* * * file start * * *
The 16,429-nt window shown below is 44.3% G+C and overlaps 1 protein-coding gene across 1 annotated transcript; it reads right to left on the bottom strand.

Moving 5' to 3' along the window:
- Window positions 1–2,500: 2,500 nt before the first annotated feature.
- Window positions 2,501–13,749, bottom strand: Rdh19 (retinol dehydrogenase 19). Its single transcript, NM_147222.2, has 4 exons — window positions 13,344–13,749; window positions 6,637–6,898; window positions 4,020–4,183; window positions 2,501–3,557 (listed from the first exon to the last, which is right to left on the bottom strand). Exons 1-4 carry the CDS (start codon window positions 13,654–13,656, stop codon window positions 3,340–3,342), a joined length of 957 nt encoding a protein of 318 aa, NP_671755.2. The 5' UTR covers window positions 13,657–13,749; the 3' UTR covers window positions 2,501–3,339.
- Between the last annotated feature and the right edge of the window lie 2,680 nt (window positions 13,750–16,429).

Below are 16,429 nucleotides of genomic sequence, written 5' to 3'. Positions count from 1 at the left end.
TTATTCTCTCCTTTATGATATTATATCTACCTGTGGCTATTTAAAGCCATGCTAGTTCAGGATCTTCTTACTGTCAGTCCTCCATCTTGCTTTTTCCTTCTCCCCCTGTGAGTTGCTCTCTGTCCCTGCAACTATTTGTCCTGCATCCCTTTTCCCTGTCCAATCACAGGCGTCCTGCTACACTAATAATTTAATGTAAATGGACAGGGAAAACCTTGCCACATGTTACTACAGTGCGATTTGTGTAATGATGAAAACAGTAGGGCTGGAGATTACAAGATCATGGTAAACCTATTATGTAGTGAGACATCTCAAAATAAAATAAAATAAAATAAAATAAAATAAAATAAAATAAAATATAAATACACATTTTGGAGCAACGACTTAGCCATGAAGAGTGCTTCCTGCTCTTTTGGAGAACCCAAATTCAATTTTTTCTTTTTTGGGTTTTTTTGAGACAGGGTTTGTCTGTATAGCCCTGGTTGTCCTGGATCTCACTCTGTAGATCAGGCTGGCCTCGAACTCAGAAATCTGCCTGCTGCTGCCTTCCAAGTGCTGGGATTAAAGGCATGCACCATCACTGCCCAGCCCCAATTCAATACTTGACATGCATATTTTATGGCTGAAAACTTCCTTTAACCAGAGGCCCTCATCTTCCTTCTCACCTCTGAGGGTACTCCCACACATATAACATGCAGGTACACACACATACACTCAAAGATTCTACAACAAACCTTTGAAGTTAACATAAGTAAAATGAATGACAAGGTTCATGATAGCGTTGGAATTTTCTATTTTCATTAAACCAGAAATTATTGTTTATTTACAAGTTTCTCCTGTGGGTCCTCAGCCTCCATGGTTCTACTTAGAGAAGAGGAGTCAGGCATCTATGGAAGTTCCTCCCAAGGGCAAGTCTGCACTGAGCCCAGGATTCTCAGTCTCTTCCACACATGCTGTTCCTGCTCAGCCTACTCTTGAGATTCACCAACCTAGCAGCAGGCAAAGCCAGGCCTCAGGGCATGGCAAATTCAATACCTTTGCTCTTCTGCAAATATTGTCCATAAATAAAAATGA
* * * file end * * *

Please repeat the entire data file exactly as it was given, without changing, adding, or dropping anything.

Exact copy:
The 16,429-nt window shown below is 44.3% G+C and overlaps 1 protein-coding gene across 1 annotated transcript; it reads right to left on the bottom strand.

Moving 5' to 3' along the window:
- Window positions 1–2,500: 2,500 nt before the first annotated feature.
- Window positions 2,501–13,749, bottom strand: Rdh19 (retinol dehydrogenase 19). Its single transcript, NM_147222.2, has 4 exons — window positions 13,344–13,749; window positions 6,637–6,898; window positions 4,020–4,183; window positions 2,501–3,557 (listed from the first exon to the last, which is right to left on the bottom strand). Exons 1-4 carry the CDS (start codon window positions 13,654–13,656, stop codon window positions 3,340–3,342), a joined length of 957 nt encoding a protein of 318 aa, NP_671755.2. The 5' UTR covers window positions 13,657–13,749; the 3' UTR covers window positions 2,501–3,339.
- Between the last annotated feature and the right edge of the window lie 2,680 nt (window positions 13,750–16,429).

Below are 16,429 nucleotides of genomic sequence, written 5' to 3'. Positions count from 1 at the left end.
TTATTCTCTCCTTTATGATATTATATCTACCTGTGGCTATTTAAAGCCATGCTAGTTCAGGATCTTCTTACTGTCAGTCCTCCATCTTGCTTTTTCCTTCTCCCCCTGTGAGTTGCTCTCTGTCCCTGCAACTATTTGTCCTGCATCCCTTTTCCCTGTCCAATCACAGGCGTCCTGCTACACTAATAATTTAATGTAAATGGACAGGGAAAACCTTGCCACATGTTACTACAGTGCGATTTGTGTAATGATGAAAACAGTAGGGCTGGAGATTACAAGATCATGGTAAACCTATTATGTAGTGAGACATCTCAAAATAAAATAAAATAAAATAAAATAAAATAAAATAAAATAAAATATAAATACACATTTTGGAGCAACGACTTAGCCATGAAGAGTGCTTCCTGCTCTTTTGGAGAACCCAAATTCAATTTTTTCTTTTTTGGGTTTTTTTGAGACAGGGTTTGTCTGTATAGCCCTGGTTGTCCTGGATCTCACTCTGTAGATCAGGCTGGCCTCGAACTCAGAAATCTGCCTGCTGCTGCCTTCCAAGTGCTGGGATTAAAGGCATGCACCATCACTGCCCAGCCCCAATTCAATACTTGACATGCATATTTTATGGCTGAAAACTTCCTTTAACCAGAGGCCCTCATCTTCCTTCTCACCTCTGAGGGTACTCCCACACATATAACATGCAGGTACACACACATACACTCAAAGATTCTACAACAAACCTTTGAAGTTAACATAAGTAAAATGAATGACAAGGTTCATGATAGCGTTGGAATTTTCTATTTTCATTAAACCAGAAATTATTGTTTATTTACAAGTTTCTCCTGTGGGTCCTCAGCCTCCATGGTTCTACTTAGAGAAGAGGAGTCAGGCATCTATGGAAGTTCCTCCCAAGGGCAAGTCTGCACTGAGCCCAGGATTCTCAGTCTCTTCCACACATGCTGTTCCTGCTCAGCCTACTCTTGAGATTCACCAACCTAGCAGCAGGCAAAGCCAGGCCTCAGGGCATGGCAAATTCAATACCTTTGCTCTTCTGCAAATATTGTCCATAAATAAAAATGA